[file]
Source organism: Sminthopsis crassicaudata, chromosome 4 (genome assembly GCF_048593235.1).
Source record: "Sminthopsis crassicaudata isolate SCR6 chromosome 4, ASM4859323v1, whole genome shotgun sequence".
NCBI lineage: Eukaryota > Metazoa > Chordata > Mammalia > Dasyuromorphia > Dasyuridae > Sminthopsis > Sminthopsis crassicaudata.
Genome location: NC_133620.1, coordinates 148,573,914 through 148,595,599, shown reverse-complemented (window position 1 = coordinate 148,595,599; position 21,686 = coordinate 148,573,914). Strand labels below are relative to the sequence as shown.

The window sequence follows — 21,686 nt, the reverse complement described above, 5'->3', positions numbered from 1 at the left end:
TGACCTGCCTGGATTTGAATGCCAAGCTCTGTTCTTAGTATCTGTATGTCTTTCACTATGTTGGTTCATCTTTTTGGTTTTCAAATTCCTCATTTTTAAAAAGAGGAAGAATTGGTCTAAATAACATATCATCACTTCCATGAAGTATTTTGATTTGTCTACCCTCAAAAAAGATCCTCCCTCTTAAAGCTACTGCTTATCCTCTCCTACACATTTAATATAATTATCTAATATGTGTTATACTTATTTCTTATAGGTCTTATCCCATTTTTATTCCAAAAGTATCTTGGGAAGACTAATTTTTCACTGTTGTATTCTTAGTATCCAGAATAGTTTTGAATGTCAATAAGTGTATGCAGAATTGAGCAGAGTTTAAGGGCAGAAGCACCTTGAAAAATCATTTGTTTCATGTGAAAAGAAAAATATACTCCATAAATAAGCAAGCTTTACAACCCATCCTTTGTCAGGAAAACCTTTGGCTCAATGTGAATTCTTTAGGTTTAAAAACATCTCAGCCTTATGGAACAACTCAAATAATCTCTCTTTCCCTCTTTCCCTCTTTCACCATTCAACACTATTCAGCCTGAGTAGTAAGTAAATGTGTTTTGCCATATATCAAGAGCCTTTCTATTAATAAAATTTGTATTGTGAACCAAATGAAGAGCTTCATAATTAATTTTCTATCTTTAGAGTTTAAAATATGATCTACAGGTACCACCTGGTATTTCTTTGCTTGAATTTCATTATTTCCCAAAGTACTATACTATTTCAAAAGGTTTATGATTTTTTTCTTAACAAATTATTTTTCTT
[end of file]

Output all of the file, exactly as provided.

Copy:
Source organism: Sminthopsis crassicaudata, chromosome 4 (genome assembly GCF_048593235.1).
Source record: "Sminthopsis crassicaudata isolate SCR6 chromosome 4, ASM4859323v1, whole genome shotgun sequence".
NCBI lineage: Eukaryota > Metazoa > Chordata > Mammalia > Dasyuromorphia > Dasyuridae > Sminthopsis > Sminthopsis crassicaudata.
Genome location: NC_133620.1, coordinates 148,573,914 through 148,595,599, shown reverse-complemented (window position 1 = coordinate 148,595,599; position 21,686 = coordinate 148,573,914). Strand labels below are relative to the sequence as shown.

The window sequence follows — 21,686 nt, the reverse complement described above, 5'->3', positions numbered from 1 at the left end:
TGACCTGCCTGGATTTGAATGCCAAGCTCTGTTCTTAGTATCTGTATGTCTTTCACTATGTTGGTTCATCTTTTTGGTTTTCAAATTCCTCATTTTTAAAAAGAGGAAGAATTGGTCTAAATAACATATCATCACTTCCATGAAGTATTTTGATTTGTCTACCCTCAAAAAAGATCCTCCCTCTTAAAGCTACTGCTTATCCTCTCCTACACATTTAATATAATTATCTAATATGTGTTATACTTATTTCTTATAGGTCTTATCCCATTTTTATTCCAAAAGTATCTTGGGAAGACTAATTTTTCACTGTTGTATTCTTAGTATCCAGAATAGTTTTGAATGTCAATAAGTGTATGCAGAATTGAGCAGAGTTTAAGGGCAGAAGCACCTTGAAAAATCATTTGTTTCATGTGAAAAGAAAAATATACTCCATAAATAAGCAAGCTTTACAACCCATCCTTTGTCAGGAAAACCTTTGGCTCAATGTGAATTCTTTAGGTTTAAAAACATCTCAGCCTTATGGAACAACTCAAATAATCTCTCTTTCCCTCTTTCCCTCTTTCACCATTCAACACTATTCAGCCTGAGTAGTAAGTAAATGTGTTTTGCCATATATCAAGAGCCTTTCTATTAATAAAATTTGTATTGTGAACCAAATGAAGAGCTTCATAATTAATTTTCTATCTTTAGAGTTTAAAATATGATCTACAGGTACCACCTGGTATTTCTTTGCTTGAATTTCATTATTTCCCAAAGTACTATACTATTTCAAAAGGTTTATGATTTTTTTCTTAACAAATTATTTTTCTT